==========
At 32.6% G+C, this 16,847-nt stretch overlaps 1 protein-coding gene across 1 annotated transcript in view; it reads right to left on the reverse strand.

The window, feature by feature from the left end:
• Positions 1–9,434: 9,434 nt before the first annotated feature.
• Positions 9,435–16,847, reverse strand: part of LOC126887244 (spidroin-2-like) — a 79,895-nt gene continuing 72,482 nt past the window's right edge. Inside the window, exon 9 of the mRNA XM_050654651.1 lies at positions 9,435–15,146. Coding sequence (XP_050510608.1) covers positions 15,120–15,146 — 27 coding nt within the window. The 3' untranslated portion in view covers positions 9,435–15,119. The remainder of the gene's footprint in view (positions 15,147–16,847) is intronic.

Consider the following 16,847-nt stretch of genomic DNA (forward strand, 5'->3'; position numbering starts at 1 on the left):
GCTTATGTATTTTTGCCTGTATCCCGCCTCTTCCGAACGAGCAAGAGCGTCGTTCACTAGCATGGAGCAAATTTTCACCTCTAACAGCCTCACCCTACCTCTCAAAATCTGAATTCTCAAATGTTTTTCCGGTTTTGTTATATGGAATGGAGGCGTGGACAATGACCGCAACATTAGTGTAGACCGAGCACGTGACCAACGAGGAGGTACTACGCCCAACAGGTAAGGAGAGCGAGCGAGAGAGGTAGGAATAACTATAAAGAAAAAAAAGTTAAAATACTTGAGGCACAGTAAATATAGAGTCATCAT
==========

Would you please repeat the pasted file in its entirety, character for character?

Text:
At 32.6% G+C, this 16,847-nt stretch overlaps 1 protein-coding gene across 1 annotated transcript in view; it reads right to left on the reverse strand.

The window, feature by feature from the left end:
• Positions 1–9,434: 9,434 nt before the first annotated feature.
• Positions 9,435–16,847, reverse strand: part of LOC126887244 (spidroin-2-like) — a 79,895-nt gene continuing 72,482 nt past the window's right edge. Inside the window, exon 9 of the mRNA XM_050654651.1 lies at positions 9,435–15,146. Coding sequence (XP_050510608.1) covers positions 15,120–15,146 — 27 coding nt within the window. The 3' untranslated portion in view covers positions 9,435–15,119. The remainder of the gene's footprint in view (positions 15,147–16,847) is intronic.

Consider the following 16,847-nt stretch of genomic DNA (forward strand, 5'->3'; position numbering starts at 1 on the left):
GCTTATGTATTTTTGCCTGTATCCCGCCTCTTCCGAACGAGCAAGAGCGTCGTTCACTAGCATGGAGCAAATTTTCACCTCTAACAGCCTCACCCTACCTCTCAAAATCTGAATTCTCAAATGTTTTTCCGGTTTTGTTATATGGAATGGAGGCGTGGACAATGACCGCAACATTAGTGTAGACCGAGCACGTGACCAACGAGGAGGTACTACGCCCAACAGGTAAGGAGAGCGAGCGAGAGAGGTAGGAATAACTATAAAGAAAAAAAAGTTAAAATACTTGAGGCACAGTAAATATAGAGTCATCAT